In Senegal, President Abdoulaye Wade has said he is ready to meet with opposition leaders, who are rejoining the political process after boycotting legislative elections last year. But opposition politicians say they are skeptical about whether the president is committed to meaningful dialogue and say he might be doing this because an international conference is about to be held in Dakar. Nancy Palus reports.
Opposition leaders say they need time to consider President Abdoulaye Wade's recent offer and they say they will announce a decision in the coming days.
But many say the president simply wants to portray the country as a healthy democracy as Senegal gears up for an international conference next week in the capital, Dakar.
Abdoulaye Bathily, secretary general of the opposition Democratic League party, says President Wade has long rejected the opposition.
"He has refused any dialogue," he said. "This is just an exercise for him to show an image of himself, which does not correspond to the reality."
The opposition last year boycotted legislative polls to protest the February 2007 election that put President Wade in office for a second term. They said that the election was fraudulent. International and national observers said the vote was satisfactory, but that opposition candidates did not have equal access to funding and media.
Since the disputed poll, the opposition coalition has been calling for a broad national conference - including civil society, rural leaders and the business community. While they do not reject the idea of a political dialogue with President Wade, many say such a meeting cannot replace a national forum.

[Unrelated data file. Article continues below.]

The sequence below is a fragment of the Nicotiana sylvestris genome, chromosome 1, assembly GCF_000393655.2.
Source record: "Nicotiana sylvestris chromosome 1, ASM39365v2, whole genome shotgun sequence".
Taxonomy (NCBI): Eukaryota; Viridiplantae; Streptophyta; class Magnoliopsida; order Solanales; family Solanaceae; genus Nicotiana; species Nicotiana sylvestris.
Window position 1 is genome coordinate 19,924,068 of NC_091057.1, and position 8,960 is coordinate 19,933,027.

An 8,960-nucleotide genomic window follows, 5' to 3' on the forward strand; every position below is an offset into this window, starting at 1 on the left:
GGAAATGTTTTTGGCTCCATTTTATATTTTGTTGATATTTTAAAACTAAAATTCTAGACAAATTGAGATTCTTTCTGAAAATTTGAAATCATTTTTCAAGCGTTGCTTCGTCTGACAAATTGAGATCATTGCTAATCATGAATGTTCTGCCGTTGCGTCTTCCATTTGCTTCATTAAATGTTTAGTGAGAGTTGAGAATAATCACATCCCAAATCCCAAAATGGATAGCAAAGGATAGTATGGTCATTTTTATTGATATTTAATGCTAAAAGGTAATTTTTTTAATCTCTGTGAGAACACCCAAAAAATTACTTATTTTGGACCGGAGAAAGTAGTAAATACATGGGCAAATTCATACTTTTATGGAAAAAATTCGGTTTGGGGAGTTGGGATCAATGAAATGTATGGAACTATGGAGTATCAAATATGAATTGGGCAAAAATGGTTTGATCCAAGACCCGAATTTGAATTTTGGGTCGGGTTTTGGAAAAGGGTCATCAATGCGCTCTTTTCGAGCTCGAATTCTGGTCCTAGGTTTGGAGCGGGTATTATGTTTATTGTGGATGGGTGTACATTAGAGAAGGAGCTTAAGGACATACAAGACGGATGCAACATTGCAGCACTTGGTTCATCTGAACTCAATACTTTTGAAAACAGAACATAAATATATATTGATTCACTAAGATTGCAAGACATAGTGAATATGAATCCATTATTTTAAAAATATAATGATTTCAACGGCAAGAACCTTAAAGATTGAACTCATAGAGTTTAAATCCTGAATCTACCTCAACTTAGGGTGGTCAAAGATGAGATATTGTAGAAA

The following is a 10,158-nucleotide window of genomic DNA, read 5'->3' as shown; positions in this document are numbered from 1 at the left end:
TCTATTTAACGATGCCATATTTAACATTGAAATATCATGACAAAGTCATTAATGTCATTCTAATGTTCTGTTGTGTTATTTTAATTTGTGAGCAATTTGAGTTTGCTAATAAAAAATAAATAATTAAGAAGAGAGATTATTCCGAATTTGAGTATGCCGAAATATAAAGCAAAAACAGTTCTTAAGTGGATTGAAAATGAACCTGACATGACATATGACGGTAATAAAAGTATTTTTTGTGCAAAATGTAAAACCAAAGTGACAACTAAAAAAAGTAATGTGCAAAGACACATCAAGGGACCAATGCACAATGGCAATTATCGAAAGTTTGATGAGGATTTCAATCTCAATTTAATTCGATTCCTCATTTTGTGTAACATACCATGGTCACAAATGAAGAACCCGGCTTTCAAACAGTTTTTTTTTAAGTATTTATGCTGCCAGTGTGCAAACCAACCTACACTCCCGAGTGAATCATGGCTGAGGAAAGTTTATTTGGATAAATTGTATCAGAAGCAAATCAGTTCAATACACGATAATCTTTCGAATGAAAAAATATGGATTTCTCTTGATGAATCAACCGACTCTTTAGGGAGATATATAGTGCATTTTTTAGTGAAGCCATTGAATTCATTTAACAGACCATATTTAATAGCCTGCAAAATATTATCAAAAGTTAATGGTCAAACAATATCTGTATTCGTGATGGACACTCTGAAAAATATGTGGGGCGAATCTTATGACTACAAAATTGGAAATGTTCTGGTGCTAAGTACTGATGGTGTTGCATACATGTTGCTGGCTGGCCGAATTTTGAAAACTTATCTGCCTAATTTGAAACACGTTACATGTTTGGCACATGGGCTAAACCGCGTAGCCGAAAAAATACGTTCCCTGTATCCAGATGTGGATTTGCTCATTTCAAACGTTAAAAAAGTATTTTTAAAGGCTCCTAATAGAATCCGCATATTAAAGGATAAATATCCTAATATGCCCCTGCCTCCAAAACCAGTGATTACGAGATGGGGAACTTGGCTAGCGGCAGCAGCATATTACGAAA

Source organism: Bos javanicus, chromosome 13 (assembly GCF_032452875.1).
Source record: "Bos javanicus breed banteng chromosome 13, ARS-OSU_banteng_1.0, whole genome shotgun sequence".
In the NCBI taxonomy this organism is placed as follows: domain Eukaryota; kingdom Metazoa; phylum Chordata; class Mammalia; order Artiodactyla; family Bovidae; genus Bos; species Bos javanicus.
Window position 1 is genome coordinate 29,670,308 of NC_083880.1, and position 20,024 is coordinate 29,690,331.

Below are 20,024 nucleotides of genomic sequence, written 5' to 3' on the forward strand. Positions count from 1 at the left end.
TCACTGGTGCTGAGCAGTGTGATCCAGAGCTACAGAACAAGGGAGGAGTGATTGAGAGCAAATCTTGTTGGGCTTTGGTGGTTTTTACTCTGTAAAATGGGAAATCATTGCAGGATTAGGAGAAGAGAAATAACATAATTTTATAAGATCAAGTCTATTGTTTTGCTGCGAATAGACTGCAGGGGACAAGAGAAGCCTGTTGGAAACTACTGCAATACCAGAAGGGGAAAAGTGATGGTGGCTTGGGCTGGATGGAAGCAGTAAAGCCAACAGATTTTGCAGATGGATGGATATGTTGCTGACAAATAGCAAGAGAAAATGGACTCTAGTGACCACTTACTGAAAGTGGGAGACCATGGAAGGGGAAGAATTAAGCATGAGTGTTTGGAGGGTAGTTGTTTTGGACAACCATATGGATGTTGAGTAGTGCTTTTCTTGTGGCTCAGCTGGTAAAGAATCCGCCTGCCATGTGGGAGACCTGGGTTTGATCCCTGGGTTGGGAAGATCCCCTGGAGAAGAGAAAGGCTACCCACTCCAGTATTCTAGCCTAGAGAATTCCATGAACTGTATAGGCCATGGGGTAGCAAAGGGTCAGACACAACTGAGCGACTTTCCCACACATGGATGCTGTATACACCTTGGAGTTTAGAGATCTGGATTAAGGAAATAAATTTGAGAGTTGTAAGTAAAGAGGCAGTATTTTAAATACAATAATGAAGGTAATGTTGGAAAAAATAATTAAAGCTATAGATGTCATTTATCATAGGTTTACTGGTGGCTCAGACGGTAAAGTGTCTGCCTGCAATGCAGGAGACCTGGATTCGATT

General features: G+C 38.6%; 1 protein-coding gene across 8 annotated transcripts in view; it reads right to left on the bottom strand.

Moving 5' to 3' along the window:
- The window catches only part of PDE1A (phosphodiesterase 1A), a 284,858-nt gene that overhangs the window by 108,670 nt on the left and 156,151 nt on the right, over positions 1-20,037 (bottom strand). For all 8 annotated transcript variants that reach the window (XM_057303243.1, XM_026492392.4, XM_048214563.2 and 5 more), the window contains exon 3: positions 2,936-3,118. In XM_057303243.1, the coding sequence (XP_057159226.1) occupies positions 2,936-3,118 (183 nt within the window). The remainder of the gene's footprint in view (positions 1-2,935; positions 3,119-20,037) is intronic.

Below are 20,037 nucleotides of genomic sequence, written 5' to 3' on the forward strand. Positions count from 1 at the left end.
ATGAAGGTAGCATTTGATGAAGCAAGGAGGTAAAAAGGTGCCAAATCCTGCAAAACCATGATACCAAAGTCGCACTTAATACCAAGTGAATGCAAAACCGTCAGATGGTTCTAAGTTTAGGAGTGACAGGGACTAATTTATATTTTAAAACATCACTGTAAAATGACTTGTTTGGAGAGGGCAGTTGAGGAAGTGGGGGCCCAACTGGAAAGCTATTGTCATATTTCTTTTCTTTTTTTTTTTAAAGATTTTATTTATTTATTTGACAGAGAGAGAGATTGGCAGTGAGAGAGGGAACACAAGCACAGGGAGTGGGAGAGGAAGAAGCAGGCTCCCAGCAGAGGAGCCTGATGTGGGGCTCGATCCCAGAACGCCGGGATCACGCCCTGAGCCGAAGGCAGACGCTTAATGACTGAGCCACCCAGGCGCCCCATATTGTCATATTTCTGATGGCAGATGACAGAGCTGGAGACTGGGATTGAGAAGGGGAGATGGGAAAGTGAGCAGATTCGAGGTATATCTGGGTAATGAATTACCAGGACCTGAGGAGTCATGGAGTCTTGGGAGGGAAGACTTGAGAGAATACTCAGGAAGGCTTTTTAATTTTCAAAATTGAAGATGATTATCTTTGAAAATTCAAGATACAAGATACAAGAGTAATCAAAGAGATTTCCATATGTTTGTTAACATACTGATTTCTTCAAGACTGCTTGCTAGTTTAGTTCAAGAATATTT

Penda Mbow is president of the civil society group called by its French name, Mouvement Citoyen, which means citizen action.
She says a national conference is necessary to take stock of Senegal's democracy, and citizens' and civil society's concerns must not be ignored.
Presidential spokesman Amadou Sall says the opposition is free to hold a national meeting, but the president would not be involved.
The spokesman says the president is always ready to meet the opposition, which he says is only normal in a democracy. But he says the president would not take part in a national meeting the opposition would see as an occasion to talk about sharing power.
Both sides say Senegal is not immune to unrest that recently struck other countries in the region. Residents of Burkina Faso and Cameroon last week took to the streets to protest the high cost of living.
Opposition leader Bathily calls Senegal "a boiling pot."
"It is a bomb," he noted. "We are sitting on a bomb which may explode anytime, because of the level of poverty, the level of social tensions, the level of injustices brought about by this regime of Abdoulaye Wade."
Political analyst Babacar Justin N'diaye says Senegal faces problems typical in a developing county, but that it can avoid a political and social crisis.
He says there are very, very serious social and economic difficulties in Senegal. He says no one side holds a magic solution and he is confident the president and the opposition will find a way forward.
While efforts are underway to prepare the capital for next week's conference, opposition leaders say they, like all Senegalese, want it to be a success. But opposition coalition spokesman Madior Diouf says Senegal's political problems will be waiting when the summit is over.